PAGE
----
Retailers will have to run faster to stand still. Competition will intensify and the margin for error will narrow.
2009 has undoubtedly been a tough year for the retail industry. But low savings rates and lower interest rates reducing mortgage costs have helped boost spending power. Retail spending has held up better than might have been expected.
However, consumers are finally starting to behave as they have in previous recessions -by saving more of their disposable income. Coupled with the potential for interest rates to start to inch up in 2010, the squeeze on consumer spending that was expected this year may just have been postponed, not cancelled.
In Deloitte’s report published yesterday, The Retail Review: Changing Habits, Shifting Patterns, we outline our expectations for retail sales for the rest of 2009 and 2010.
We expect retail spend for the final quarter of 2009 to be down by a whisker year on year. However, the month of December will be slightly better, with spending forecast to be up by 0.5%. To all intents and purposes consumer demand is going to be flat. Viewed in the wider economic context, this is a remarkably positive outcome given the wider turmoil and parlous state of the consumer’s balance sheet.
With spending power squeezed, consumers will be making some difficult choices about priorities and where to focus their belt tightening. Deloitte forecasts that retail will fare better than many other components of the consumer spending budget but, even so, it faces a fall of 1.5% in the total value of retail spending for 2010.
While this outlook can hardly be called rosy, it is a remarkable vote of confidence given the fact we have been through the worst economic crisis in modern times. Nevertheless, the impact on retail will be widely felt. Profit margins will be under further pressure as the room to pass higher bought-in prices to customers is narrowed by weak demand.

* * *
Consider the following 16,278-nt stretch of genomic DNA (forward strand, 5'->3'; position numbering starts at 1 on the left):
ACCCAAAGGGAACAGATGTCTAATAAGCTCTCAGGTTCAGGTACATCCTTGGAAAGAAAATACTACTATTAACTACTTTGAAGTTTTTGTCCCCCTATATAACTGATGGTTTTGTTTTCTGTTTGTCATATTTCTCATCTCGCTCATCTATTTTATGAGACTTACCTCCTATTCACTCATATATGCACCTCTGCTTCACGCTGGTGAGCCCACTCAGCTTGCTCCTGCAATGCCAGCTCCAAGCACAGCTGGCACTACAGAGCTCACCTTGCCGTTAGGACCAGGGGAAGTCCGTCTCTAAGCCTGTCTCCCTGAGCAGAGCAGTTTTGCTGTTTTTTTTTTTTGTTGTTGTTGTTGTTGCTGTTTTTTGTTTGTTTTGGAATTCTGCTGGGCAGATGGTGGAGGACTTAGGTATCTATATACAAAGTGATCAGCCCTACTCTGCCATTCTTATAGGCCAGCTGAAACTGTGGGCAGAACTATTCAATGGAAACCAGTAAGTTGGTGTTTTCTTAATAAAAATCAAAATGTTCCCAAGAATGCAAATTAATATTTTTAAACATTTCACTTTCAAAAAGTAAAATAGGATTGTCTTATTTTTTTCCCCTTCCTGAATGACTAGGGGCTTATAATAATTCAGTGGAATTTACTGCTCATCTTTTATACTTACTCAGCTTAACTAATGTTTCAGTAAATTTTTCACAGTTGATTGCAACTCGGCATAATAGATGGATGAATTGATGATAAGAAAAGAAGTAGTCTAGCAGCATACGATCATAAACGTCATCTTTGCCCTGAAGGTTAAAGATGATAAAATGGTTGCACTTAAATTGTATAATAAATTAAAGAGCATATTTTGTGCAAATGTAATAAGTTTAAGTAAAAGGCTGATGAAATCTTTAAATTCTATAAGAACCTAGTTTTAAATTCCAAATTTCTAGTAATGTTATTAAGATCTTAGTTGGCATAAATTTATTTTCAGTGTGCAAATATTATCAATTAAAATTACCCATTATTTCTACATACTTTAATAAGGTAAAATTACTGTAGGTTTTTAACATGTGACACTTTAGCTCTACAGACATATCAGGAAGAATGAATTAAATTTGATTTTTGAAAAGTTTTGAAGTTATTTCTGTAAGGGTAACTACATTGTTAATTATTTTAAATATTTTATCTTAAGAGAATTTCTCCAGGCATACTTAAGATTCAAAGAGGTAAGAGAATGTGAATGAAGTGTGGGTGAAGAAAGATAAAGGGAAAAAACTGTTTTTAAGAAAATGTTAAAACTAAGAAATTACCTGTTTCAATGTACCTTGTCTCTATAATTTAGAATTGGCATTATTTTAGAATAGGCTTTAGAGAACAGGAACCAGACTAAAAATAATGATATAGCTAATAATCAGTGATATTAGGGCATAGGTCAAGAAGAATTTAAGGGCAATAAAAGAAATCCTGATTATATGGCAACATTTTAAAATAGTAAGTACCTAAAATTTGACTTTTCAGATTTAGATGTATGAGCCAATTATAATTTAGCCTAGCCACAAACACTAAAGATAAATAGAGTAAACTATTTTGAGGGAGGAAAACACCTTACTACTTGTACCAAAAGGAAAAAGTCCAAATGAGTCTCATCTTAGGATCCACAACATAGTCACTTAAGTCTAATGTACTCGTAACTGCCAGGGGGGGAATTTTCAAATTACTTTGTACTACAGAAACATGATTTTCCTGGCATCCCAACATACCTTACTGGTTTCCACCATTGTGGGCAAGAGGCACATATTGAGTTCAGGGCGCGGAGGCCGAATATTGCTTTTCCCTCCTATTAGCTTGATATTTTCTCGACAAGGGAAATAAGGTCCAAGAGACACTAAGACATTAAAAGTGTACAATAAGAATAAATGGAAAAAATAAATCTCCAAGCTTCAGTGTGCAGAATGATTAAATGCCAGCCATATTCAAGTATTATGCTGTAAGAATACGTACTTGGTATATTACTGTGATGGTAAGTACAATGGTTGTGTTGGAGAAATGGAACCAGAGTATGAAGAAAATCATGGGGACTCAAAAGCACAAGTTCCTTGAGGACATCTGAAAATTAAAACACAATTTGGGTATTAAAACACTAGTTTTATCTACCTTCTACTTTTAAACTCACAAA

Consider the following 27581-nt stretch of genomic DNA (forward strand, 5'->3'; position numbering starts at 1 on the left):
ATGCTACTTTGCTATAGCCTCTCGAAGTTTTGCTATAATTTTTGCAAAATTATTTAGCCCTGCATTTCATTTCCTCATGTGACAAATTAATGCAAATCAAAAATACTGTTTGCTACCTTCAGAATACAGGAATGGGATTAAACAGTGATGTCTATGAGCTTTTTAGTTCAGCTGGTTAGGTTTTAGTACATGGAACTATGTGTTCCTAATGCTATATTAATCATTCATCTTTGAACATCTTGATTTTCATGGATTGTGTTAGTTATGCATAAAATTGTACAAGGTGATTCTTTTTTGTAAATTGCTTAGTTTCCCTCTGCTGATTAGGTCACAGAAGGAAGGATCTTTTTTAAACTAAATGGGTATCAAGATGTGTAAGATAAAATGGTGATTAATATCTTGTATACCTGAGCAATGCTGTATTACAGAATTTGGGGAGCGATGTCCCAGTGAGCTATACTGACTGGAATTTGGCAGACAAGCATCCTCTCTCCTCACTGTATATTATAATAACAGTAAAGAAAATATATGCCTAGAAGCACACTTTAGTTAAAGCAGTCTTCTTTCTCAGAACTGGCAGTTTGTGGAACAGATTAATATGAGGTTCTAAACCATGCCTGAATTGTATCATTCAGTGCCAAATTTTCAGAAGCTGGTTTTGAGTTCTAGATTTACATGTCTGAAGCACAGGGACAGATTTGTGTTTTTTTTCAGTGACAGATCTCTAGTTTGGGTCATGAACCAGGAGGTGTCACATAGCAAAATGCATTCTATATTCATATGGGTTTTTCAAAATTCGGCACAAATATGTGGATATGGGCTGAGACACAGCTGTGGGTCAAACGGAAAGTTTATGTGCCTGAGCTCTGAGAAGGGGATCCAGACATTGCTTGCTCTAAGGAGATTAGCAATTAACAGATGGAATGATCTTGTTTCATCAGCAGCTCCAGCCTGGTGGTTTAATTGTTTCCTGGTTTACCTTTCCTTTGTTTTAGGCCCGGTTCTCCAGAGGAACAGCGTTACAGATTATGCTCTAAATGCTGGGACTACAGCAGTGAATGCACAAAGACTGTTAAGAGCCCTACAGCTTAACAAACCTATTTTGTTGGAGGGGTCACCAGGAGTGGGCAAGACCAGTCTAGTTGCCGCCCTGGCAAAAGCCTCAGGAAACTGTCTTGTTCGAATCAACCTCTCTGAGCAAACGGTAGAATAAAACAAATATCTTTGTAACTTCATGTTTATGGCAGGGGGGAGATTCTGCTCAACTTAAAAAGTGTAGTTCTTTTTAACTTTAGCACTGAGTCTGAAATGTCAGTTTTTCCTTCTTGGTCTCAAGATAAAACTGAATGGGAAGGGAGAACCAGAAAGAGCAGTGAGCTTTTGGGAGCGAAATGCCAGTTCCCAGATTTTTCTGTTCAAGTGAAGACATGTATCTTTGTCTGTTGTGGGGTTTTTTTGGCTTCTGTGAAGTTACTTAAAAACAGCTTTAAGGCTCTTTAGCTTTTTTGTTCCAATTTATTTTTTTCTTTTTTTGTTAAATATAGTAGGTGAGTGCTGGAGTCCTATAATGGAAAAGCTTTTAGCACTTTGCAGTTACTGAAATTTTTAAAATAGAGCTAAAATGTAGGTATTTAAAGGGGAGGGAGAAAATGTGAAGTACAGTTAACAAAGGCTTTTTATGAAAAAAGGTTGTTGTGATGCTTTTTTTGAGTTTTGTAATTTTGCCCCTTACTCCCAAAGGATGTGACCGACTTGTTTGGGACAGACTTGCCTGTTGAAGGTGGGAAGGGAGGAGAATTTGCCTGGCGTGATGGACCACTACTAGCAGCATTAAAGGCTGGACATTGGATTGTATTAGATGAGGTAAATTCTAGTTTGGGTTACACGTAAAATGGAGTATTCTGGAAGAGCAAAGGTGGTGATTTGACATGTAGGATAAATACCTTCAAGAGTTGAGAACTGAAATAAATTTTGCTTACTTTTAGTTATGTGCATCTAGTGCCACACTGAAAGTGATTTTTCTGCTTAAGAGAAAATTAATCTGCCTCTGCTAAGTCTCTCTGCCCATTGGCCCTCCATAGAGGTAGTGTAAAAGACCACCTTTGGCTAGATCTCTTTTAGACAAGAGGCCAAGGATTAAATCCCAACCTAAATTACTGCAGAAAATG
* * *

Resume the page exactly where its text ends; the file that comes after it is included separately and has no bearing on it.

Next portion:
Increased bricks-and-mortar floorspace and new capacity provided by the internet add to the challenge. Additional footage plus online (using an average of industry sales per sq ft) has resulted in total retail capacity increasing by some 22% over the past 10 years.
For most of the golden period of rising demand, this growth in capacity was more than absorbed by sales growth. However, this has now come to an end. Indeed, sales per sq ft in UK retail peaked in 2007 and the law of diminishing returns is exerting itself.
Looking forward, retailers will have to run faster to stand still. Competition will intensify and the margin for error will narrow. Nevertheless, there will be success stories and good returns will continue to be made. Even a 1.5% fall in retail sales next year means the retail pot is still worth more than £280bn.
Retailers have been very flexible in adapting to changed economics and the industry has managed to hold its share of the spending pot. The retail market has proved itself to be remarkably robust and with consumer spending representing almost two thirds of the UK economy, any sustainable recovery will have to be consumer-led and retail will be at its heart.